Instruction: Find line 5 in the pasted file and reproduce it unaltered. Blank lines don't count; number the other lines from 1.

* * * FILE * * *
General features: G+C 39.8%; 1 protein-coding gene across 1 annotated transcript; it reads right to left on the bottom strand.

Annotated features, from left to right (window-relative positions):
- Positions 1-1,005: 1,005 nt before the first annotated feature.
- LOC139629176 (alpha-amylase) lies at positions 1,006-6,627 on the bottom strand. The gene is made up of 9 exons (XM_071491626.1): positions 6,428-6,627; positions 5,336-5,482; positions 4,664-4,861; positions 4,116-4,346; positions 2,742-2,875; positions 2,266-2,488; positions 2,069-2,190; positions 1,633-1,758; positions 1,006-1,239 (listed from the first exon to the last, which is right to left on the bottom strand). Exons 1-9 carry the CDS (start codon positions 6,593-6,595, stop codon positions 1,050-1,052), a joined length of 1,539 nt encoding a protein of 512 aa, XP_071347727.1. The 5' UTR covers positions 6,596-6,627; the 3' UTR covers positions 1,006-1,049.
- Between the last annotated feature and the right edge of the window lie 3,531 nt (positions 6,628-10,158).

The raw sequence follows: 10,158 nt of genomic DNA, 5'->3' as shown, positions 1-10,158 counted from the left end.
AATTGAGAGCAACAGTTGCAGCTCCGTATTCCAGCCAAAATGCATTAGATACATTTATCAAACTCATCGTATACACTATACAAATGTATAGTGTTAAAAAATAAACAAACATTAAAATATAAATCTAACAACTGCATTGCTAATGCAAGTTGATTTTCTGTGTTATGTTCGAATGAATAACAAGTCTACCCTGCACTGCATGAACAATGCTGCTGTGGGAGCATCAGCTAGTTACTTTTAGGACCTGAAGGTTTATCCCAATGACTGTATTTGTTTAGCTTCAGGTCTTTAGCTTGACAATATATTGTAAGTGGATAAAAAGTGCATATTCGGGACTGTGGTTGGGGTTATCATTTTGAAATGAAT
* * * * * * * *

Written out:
- Between the last annotated feature and the right edge of the window lie 3,531 nt (positions 6,628-10,158).